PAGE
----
How to Bottle Feed
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Shel Banks
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Internationally Board Certified Lactation Consultant based in the northwest of England, working within the NHS in research, training and project management, in private practice assisting mothers and babies with feeding issues, and the tertiary sector with various national organisations.
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Formula Feeding

Bottle feeding - how to prepare formula milk

Babies have immature immune systems which make them more susceptible to infections. Therefore it is important that each feed is made up one at a time as close to baby’s feeding time as possible. Don’t be tempted to make up and store feeds in advance as this will increase the risk of infection for your baby. Formula feeding requires a certain amount of equipment to allow you to prepare clean, safe bottles. You need to make sure you clean and sterilise the equipment to prevent your baby from getting infections and stomach upsets.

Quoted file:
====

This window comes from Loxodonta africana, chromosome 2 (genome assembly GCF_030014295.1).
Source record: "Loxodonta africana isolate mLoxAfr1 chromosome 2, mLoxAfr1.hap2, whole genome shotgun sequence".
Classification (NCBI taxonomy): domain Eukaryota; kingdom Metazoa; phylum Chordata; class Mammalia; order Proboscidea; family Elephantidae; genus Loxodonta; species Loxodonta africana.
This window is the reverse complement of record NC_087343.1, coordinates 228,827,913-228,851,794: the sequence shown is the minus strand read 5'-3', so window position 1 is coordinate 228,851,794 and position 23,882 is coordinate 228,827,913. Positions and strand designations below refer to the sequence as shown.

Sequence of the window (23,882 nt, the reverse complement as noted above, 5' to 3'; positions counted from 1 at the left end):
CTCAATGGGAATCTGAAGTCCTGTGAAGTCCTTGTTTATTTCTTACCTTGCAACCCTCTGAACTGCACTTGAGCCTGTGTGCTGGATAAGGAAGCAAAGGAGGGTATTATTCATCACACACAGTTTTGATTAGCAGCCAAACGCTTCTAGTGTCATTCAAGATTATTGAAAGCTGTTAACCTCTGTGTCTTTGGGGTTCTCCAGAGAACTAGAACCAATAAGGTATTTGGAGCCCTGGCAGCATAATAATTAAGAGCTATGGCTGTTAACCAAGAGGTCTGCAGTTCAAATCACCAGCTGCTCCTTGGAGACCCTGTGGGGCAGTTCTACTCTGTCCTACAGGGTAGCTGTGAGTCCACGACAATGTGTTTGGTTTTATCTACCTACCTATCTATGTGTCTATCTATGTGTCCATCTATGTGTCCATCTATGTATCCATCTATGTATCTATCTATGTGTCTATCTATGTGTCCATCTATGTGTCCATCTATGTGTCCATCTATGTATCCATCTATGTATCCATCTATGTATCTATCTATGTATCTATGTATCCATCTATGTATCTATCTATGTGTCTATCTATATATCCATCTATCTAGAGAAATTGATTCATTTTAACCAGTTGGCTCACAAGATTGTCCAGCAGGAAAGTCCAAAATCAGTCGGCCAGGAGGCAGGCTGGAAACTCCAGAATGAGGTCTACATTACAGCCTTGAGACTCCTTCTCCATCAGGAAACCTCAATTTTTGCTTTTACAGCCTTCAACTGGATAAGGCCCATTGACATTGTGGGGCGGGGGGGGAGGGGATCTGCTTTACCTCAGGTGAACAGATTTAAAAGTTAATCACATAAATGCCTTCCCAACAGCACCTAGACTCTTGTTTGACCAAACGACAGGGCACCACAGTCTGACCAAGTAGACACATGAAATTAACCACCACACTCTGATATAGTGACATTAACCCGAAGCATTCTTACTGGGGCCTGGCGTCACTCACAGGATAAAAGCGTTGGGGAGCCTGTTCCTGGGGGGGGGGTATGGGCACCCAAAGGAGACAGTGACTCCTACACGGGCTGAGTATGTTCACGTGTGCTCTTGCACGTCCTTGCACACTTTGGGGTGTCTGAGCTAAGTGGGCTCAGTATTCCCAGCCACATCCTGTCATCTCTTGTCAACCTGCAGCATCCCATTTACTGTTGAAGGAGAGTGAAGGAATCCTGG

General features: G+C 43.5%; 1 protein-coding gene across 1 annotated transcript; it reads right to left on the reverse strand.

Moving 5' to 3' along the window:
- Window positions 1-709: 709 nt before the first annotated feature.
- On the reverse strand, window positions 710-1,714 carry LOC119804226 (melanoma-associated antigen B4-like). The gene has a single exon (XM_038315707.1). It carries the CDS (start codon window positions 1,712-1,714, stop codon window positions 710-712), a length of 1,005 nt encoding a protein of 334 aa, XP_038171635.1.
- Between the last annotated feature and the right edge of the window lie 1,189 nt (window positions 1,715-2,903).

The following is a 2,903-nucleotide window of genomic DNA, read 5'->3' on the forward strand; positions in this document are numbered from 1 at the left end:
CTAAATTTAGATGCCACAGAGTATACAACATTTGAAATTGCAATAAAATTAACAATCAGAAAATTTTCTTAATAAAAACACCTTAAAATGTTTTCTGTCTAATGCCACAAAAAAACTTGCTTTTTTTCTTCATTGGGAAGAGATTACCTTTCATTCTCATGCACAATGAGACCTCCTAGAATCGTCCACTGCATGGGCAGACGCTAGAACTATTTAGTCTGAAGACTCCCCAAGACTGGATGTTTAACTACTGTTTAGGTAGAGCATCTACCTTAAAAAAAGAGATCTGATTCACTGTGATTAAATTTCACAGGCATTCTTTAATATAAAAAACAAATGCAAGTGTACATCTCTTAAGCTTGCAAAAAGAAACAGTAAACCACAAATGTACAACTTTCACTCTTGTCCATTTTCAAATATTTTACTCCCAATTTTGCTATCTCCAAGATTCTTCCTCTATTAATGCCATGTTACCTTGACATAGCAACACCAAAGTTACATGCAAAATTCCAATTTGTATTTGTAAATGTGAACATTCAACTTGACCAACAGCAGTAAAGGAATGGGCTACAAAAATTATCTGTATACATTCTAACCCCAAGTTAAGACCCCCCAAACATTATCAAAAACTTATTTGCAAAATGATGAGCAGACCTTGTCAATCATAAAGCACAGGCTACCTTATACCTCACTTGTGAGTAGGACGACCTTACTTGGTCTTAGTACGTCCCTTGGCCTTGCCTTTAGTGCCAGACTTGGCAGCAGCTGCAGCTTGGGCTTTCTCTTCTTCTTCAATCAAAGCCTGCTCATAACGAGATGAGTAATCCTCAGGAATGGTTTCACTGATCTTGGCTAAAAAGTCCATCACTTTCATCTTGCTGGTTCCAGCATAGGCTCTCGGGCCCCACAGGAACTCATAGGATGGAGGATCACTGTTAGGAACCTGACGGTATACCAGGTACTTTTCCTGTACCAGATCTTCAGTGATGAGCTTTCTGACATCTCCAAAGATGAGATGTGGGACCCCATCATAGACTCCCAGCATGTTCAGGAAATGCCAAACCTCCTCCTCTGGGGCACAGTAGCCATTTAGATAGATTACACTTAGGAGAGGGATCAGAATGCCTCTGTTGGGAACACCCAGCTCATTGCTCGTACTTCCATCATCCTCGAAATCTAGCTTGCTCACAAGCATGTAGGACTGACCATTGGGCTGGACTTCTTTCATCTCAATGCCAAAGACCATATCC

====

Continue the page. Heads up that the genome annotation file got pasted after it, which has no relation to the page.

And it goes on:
Video Tutorial
In Short

You’ll need:

bottles with teats and

bottle covers

Formula milk powder or sterile ready-to-feed liquid formula

bottle brush and teat brush

sterilising equipment (such as a cold-water steriliser, microwave, or steam steriliser)

Our video is presented by Melissa Little, Paediatric Dietitian

How to make up a bottle of formula

Even when powdered infant formula is sealed, it can sometimes contain dangerous bacteria that could make your baby sick. Although these bacteria are rare, the infections they cause can be very dangerous.

To reduce the risk of infection, make up each feed as your baby needs it, using boiled water at a temperature of 70 degrees Celsius or above. Water at this temperature will kill any harmful bacteria that may be present. Remember to let the feed cool before you give it to your baby.

All equipment used to feed your baby needs to be sterilised. Bottles, teats and any other feeding equipment must be cleaned and sterilised before each feed to reduce the chances of your baby getting sickness and diarrhoea.